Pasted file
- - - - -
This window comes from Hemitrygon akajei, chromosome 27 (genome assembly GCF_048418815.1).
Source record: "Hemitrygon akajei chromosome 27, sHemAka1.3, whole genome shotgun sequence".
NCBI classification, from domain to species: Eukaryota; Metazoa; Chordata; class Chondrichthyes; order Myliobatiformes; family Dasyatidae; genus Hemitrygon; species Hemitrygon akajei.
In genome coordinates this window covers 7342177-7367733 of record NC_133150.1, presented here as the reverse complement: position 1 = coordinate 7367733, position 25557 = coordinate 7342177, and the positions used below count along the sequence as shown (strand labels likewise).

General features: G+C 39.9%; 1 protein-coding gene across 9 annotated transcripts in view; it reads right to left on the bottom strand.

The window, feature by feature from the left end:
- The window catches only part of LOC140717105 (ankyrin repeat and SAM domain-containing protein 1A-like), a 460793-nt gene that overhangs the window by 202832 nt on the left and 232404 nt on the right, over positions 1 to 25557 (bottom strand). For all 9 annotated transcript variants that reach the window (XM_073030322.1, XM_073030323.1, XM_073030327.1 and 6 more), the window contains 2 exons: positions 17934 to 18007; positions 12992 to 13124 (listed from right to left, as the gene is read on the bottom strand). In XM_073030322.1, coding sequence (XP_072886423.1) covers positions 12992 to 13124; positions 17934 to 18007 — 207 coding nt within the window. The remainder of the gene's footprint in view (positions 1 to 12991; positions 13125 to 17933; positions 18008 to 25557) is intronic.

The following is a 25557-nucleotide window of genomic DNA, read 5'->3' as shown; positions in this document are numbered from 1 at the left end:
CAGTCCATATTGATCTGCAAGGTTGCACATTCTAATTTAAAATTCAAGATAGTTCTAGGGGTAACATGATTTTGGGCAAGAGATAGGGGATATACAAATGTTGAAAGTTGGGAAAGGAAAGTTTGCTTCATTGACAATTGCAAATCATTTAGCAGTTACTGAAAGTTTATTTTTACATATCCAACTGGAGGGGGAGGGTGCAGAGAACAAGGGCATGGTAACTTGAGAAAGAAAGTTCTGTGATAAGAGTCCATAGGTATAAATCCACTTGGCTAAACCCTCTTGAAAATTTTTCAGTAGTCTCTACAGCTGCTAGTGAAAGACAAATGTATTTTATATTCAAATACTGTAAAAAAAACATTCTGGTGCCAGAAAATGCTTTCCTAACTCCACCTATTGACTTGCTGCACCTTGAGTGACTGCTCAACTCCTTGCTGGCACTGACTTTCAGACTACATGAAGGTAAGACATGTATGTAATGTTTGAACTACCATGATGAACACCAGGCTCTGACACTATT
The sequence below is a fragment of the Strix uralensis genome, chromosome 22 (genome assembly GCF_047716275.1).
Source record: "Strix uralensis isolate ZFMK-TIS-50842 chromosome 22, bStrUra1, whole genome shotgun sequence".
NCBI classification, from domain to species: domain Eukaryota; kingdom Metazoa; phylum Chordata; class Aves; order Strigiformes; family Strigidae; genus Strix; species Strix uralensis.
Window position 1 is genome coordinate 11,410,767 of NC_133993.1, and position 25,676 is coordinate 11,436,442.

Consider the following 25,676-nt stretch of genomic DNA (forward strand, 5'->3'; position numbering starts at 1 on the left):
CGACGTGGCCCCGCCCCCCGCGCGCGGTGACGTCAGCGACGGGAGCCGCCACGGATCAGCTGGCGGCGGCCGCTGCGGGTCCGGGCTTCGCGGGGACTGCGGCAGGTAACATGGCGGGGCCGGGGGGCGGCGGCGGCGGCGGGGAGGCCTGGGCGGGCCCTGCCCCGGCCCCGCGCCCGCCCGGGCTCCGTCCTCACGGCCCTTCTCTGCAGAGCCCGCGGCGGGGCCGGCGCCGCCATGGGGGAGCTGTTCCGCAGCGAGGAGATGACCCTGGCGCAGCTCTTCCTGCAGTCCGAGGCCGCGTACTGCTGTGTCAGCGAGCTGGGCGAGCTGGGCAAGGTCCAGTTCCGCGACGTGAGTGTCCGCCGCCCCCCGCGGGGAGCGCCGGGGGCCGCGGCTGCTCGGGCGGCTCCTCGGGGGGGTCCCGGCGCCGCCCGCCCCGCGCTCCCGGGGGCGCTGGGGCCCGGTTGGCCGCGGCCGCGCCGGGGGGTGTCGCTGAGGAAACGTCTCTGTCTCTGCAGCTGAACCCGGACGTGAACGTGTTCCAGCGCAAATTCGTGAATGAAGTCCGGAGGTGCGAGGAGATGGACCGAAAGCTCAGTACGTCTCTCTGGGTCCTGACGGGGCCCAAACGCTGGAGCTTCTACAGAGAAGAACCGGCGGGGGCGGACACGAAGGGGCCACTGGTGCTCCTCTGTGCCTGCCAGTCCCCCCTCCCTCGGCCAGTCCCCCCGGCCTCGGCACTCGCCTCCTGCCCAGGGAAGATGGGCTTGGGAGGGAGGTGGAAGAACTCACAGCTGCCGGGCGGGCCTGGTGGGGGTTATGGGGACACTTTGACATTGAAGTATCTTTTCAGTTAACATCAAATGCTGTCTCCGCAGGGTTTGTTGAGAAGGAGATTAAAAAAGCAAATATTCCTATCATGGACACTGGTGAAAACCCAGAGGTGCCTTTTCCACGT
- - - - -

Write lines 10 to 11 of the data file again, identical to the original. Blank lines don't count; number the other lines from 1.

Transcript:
The sequence below is a fragment of the Strix uralensis genome, chromosome 22 (genome assembly GCF_047716275.1).
Source record: "Strix uralensis isolate ZFMK-TIS-50842 chromosome 22, bStrUra1, whole genome shotgun sequence".